Discovery Museum Announces Retirement of CEO Neil Gordon

Gordon to step down effective 12/31/2023 after 14 years of impactful leadership

ACTON, MA – Discovery Museum’s Board of Directors has announced the retirement of its longtime chief executive officer Neil H. Gordon, who led the beloved 40-year-old institution through more than a decade of transformative growth, physical expansion, and tremendous advancement in the depth, breadth, and reach of playful learning experiences serving kids and families throughout Massachusetts.

“Throughout his 13 years as CEO, Neil put kids and their families first. They were his motivation in making access to Discovery Museum more equitable; re-developing the entire campus with a focus on accessibility; creating fun, interesting ways to inspire kids to be in and learn about our natural world; and setting an industry example by becoming the first children’s museum in the country to generate 100% of its electricity onsite,” said board president Harry Hollenberg. “He did all that and successfully steered the Museum through the initial years of the pandemic so well that 2022 was arguably the Museum’s most successful year yet. We are tremendously grateful for Neil’s service, his inspired vision, and the mark he will leave on Discovery Museum. Thanks to his powerful efforts, the Museum is in a position of strength and well-positioned for new leadership. Neil’s generosity in providing the Board with early notice of his plans has allowed the development of a transition plan to be underway for some time.”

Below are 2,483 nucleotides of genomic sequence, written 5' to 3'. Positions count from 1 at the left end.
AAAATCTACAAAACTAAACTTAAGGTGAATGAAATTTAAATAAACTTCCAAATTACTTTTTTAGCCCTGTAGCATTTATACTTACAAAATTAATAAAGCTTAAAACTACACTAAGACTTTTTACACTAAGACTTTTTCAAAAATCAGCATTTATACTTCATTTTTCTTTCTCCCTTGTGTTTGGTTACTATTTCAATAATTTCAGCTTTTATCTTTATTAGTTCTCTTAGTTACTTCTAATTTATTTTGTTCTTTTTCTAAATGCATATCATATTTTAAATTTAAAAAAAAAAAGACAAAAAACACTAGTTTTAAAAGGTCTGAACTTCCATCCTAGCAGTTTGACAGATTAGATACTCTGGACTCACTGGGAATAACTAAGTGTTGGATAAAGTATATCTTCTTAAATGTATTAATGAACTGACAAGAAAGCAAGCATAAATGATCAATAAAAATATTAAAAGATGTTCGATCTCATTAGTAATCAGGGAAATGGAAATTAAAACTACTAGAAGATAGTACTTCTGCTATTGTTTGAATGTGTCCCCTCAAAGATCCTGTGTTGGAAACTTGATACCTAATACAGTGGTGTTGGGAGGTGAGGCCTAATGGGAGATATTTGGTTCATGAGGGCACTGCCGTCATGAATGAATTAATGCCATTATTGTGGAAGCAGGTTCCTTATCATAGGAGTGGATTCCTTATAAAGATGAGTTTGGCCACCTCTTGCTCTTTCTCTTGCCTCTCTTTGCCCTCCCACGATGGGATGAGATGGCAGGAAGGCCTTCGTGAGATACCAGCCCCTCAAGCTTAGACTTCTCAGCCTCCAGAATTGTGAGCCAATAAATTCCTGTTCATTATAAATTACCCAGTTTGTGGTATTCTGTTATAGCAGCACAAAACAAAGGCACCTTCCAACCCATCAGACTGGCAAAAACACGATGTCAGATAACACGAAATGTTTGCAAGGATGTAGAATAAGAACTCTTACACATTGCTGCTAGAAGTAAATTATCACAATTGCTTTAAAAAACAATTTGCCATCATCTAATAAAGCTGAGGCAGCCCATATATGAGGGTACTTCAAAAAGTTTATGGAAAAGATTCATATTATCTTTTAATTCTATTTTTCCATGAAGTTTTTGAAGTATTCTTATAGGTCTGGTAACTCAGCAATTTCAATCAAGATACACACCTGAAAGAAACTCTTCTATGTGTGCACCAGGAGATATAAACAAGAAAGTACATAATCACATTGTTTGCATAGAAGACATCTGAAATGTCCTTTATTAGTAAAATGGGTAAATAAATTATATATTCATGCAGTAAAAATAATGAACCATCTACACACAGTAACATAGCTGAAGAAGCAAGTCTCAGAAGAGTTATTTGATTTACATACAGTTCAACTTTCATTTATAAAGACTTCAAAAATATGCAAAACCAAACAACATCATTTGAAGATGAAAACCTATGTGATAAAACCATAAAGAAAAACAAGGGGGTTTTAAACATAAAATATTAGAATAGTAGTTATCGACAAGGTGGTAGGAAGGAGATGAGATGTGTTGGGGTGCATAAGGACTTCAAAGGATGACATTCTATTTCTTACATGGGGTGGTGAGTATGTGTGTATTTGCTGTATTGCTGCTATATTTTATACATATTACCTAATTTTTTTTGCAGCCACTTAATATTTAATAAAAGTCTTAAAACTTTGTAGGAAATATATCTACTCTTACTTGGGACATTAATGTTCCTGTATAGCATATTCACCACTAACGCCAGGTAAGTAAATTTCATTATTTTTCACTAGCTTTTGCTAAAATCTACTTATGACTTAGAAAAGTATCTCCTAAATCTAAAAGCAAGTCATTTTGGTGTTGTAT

Gordon came to Discovery Museum in 2009, a time when the institution’s future was uncertain. In the following years he restored the Museum to financial and operational health while establishing a sustainable and inspired vision for its future. During his tenure, operating income tripled, total assets grew from $1.7M to $11.7M, and the Museum will have served more than 2.5M kids and families between 2009 and the end of 2023, more than half the total number served in its 41-year history.

“The natural creativity and curiosity in every kid is a platform from which they can grow and learn about the wonders of the world around them and their place in it—and we hope to help equip them to take an inspired, active, and fulfilling role in their worlds,” said Gordon. “The opportunity to support and stoke that in kids, and the joy of seeing endless delight on so many faces, has been an honor that fills me with gratitude for the incredibly dedicated colleagues, determined and visionary Board, and generous and supportive community that truly makes it all possible. I am very grateful for my time here and the impact we have had together.”

Committed to a belief that children are innately creative, capable learners that benefit from open-ended play and STEM exploration from an early age, Gordon set out to make the Museum a welcoming and inspiring place for all children, regardless of physical ability, economic circumstances, or learning style. In 2010, the Museum launched Open Door Connections, a series of free access initiatives for families of children on the autism spectrum or with hearing or vision loss, along with expanded free or reduced admission opportunities for all visitors. Those programs have continued to grow and now more than a quarter of the Museum’s annual audience visits for free or nearly free.